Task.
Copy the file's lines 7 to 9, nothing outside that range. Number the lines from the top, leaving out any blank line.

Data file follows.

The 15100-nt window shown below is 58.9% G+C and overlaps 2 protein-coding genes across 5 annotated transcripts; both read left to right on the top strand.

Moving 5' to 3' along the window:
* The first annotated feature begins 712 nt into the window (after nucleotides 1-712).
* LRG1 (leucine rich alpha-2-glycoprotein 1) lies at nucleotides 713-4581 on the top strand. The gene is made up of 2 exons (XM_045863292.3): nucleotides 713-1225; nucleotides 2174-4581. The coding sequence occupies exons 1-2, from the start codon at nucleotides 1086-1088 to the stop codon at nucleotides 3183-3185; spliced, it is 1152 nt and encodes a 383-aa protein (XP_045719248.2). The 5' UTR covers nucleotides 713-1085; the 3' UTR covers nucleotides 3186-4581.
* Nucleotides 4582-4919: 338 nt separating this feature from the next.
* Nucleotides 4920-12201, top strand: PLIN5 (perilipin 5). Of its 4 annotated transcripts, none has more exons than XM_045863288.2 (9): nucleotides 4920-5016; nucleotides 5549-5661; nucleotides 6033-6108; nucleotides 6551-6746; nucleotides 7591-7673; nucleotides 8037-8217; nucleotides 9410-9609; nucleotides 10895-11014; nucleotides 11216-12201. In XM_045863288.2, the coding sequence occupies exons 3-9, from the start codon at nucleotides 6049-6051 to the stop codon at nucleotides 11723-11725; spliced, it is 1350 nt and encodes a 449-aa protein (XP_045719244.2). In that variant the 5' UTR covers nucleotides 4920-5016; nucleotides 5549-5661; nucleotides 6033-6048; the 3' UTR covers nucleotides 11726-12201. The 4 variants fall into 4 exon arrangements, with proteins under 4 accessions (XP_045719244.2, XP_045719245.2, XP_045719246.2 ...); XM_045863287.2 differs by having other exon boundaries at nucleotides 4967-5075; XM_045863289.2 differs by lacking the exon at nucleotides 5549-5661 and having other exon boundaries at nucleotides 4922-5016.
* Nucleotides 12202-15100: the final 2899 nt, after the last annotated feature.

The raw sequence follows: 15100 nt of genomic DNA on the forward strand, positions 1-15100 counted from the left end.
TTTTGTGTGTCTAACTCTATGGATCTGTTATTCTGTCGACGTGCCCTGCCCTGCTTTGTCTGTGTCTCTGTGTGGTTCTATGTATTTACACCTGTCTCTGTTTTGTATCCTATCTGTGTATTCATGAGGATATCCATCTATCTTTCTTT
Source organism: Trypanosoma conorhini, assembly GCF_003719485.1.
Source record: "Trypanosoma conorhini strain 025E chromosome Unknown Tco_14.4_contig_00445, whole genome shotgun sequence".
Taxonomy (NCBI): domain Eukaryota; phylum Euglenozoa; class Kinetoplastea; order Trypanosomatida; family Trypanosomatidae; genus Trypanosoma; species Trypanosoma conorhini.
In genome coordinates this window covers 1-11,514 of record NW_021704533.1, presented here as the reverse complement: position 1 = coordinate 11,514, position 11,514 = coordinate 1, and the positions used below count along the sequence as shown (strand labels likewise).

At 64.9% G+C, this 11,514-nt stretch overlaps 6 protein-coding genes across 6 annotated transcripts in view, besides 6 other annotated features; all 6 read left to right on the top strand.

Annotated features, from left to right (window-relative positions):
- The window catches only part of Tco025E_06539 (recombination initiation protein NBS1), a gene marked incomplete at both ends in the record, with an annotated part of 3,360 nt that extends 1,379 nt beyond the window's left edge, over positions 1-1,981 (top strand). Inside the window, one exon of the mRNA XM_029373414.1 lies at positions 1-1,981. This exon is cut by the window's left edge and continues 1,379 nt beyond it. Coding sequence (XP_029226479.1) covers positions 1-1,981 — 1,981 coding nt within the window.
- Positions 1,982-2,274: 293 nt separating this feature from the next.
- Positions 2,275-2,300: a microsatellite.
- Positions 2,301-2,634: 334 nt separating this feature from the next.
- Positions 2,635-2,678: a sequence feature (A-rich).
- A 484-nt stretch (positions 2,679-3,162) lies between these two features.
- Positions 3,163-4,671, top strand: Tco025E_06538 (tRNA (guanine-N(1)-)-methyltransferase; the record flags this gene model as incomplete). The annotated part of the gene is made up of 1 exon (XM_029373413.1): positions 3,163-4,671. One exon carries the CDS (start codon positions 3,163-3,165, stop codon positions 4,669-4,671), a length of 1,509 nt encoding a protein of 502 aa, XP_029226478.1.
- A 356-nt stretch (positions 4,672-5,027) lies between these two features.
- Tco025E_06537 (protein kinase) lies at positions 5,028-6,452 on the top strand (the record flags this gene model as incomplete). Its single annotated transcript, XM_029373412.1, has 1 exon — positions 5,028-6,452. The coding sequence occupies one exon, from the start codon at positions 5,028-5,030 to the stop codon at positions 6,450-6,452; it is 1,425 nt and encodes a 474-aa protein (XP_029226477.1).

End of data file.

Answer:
* Nucleotides 12202-15100: the final 2899 nt, after the last annotated feature.

The raw sequence follows: 15100 nt of genomic DNA on the forward strand, positions 1-15100 counted from the left end.
TTTTGTGTGTCTAACTCTATGGATCTGTTATTCTGTCGACGTGCCCTGCCCTGCTTTGTCTGTGTCTCTGTGTGGTTCTATGTATTTACACCTGTCTCTGTTTTGTATCCTATCTGTGTATTCATGAGGATATCCATCTATCTTTCTTT